My Readers are the Smartest on Earth

You read it here: my readers are the smartest on Earth. I won’t write down to them and make them feel stupid because they are not. They are wise, clever and enjoy puzzles.

I’ve had many suggestions from beta readers over the years to add clarification on certain sentences, certain dialogue, and while I accepted some, I’ve always fought against it. I understand the secret meanings behind specific sentences; why wouldn’t my readers? Why do I need to explain further? Isn’t that like explaining a punch line?

So what if they don’t get every punch line. Maybe the second time they read it, they will. They’ll enjoy the punch lines they get.

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Readers, help us solve a few mysteries about your reading habits.

Recently, I confessed to not reading prologues. I’m not sure when I stopped reading them, but I believe it was in my late teens. Why? From what I can remember, I thought they were boring and unnecessary to the story. In my mind, they kept me from getting to the story, stalled my progress, and that was something I was unwilling to do, particular if I really wanted to read the book.

It’s been so long since I read a prologue, that I truly can’t remember if those books in the 70s and 80s had boring prologues. In some cases, they were merely information dumps, something the author couldn’t creatively inject into the story.

Or perhaps it was the books I was reading, not the period. Maybe the books were written in the 60s or 50s or before then. I can’t say.

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Craft Show Lesson Almost Forgotten

Hope2It came to me this morning. All of a sudden like. It was something I wanted to remember, something I needed to remember because it was equally important to me as to the few customers who talked about it.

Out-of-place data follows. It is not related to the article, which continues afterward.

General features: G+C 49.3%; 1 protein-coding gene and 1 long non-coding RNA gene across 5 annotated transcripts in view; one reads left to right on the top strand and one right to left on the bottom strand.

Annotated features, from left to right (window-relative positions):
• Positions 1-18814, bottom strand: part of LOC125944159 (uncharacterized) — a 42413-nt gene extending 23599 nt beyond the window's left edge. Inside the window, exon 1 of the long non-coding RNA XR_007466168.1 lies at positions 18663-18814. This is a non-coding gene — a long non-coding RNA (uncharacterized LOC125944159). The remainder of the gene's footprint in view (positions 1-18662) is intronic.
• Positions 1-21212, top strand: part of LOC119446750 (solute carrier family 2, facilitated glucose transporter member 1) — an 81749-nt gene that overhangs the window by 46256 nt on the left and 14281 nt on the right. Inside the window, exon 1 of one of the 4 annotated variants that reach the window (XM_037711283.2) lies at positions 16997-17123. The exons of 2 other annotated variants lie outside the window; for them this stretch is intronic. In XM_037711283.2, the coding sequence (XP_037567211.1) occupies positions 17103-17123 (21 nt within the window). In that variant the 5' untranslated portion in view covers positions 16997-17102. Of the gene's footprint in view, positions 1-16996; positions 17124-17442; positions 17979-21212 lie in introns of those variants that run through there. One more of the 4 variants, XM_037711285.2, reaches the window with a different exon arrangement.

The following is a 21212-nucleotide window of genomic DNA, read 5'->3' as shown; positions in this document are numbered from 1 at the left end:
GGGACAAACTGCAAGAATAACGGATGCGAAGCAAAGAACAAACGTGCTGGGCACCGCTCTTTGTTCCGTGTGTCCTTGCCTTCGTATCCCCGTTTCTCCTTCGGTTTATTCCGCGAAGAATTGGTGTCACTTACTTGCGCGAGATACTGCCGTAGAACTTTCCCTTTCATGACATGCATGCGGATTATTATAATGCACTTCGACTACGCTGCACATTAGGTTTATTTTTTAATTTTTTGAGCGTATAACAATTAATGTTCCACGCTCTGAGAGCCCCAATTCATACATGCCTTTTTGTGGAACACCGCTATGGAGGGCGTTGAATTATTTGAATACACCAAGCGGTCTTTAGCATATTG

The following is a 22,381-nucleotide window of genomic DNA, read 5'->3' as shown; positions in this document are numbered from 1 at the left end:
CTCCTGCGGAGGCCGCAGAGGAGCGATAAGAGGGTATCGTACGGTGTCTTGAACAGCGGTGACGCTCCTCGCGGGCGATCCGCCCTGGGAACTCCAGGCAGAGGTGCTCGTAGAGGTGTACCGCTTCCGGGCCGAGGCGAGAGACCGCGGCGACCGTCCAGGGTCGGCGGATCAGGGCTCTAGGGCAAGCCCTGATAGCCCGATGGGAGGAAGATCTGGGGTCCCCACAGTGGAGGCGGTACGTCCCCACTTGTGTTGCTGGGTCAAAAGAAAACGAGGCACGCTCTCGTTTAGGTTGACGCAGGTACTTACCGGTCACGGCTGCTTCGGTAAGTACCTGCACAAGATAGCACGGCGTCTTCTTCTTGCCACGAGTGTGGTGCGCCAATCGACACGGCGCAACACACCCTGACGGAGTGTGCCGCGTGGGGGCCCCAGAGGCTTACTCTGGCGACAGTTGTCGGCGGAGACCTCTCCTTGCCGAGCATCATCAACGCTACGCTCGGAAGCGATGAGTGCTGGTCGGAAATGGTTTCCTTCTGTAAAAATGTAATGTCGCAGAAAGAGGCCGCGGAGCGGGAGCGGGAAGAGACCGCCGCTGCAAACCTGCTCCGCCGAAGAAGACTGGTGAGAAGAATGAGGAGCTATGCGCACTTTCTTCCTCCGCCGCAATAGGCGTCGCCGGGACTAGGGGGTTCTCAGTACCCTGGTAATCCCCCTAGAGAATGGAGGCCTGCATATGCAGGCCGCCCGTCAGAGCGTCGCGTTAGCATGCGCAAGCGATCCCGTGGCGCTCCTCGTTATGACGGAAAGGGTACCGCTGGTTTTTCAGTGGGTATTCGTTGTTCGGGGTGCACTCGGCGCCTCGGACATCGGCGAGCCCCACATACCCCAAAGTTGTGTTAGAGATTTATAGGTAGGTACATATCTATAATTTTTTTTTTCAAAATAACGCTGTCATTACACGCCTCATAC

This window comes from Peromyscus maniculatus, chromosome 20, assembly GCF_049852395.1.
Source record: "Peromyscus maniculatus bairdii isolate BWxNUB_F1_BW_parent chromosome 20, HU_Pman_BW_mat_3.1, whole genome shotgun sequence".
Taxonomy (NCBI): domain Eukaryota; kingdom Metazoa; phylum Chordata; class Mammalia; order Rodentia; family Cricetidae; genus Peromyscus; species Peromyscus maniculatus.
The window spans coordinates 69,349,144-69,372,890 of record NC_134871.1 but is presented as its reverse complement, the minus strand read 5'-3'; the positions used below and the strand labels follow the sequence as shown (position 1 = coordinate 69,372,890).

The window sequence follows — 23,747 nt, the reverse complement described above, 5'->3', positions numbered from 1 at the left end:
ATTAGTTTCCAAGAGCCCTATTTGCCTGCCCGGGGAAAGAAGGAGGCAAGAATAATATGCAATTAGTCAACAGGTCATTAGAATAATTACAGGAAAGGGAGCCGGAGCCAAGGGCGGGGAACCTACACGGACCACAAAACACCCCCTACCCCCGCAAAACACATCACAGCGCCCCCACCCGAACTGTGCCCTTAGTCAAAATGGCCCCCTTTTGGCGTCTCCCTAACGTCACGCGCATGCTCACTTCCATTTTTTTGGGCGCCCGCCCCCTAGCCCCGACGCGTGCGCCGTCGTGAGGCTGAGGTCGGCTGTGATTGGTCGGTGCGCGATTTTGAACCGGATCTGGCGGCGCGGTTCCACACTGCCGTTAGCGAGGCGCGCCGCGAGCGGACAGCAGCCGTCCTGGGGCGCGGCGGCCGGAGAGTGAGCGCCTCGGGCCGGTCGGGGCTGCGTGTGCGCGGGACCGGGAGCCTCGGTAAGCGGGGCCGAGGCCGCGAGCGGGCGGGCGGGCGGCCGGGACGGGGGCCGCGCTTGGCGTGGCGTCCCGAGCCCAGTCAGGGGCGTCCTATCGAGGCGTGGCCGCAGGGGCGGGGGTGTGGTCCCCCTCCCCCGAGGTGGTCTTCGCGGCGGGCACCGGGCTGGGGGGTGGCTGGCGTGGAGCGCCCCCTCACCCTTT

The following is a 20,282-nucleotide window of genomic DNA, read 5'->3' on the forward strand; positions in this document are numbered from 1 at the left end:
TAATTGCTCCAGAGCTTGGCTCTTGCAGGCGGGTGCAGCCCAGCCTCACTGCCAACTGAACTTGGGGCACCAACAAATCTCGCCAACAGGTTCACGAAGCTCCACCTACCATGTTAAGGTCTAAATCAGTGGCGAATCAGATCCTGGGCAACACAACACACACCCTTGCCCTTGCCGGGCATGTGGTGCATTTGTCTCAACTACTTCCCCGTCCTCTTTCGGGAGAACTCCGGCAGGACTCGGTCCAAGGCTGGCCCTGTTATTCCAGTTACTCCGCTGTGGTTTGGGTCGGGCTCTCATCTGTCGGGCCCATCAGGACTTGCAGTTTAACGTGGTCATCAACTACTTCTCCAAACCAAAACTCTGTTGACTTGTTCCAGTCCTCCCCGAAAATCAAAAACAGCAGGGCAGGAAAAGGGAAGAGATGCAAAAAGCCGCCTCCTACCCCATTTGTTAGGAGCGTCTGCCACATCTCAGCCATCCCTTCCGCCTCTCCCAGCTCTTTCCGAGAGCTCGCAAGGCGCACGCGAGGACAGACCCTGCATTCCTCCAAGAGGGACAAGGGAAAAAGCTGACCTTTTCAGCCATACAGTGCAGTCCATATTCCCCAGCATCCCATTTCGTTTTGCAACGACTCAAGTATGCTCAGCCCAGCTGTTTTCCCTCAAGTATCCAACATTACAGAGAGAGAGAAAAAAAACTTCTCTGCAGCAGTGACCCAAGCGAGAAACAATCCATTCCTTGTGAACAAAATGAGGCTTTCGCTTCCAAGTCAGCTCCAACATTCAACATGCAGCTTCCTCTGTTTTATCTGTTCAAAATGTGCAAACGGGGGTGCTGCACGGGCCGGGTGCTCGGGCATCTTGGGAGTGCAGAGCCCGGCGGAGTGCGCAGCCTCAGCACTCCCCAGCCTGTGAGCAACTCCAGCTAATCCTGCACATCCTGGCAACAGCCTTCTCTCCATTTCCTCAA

And in retail, we all know if one customer is thinking it and asking about it, there are ten more thinking about it and not asking about it. It’s the same thing in the classroom: if one student asks a question, you can bet there are three others who have the same question but for some reason don’t ask.

So here it is. I was asked this question by three or four readers at the Middle Musquodoboit craft show that took place in November 2013: Do you have any stories that are uplifting, that are positive?

The women made this comment while looking at my short story collection, Nova Scotia – Life Near Water. On the surface, the stories sounded very dark:

The Man Who Reads Obituaries: A man is lying in a hospital bed, waiting to die of cancer. To pass his final hours, he plays a game he calls Heaven or Hell.

Dancing in the Shine: A woman is trying to escape an abusive relationship. She feels trapped and doesn’t know where to turn. She is isolated from friends and family. Her parents died during Hurricane Juan. She is lost and feels hopeless.

Mutated Bloodlines: The floodwaters have made Nova Scotia an island. The main character lives alone and her brother wants her to move to ‘the mainland’ for her safety, but he has evil plans for her.

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Do readers care if you’re traditionally or independently published?

Diane Lynn McGyverThe debate rages on. Which is better? Being published by a traditional company or publishing your own work?

Your answer will depend on where you are in your publishing career.

Many times, travellers on one route are looking down at the other, but there’s no reason for this. We’re all in this together, and one path is right for some while the other trail is right for others.

Unfortunately, mud-slinging has become a popular sport these days between publishers (large and independent) and between authors (both traditionally published and self-published).

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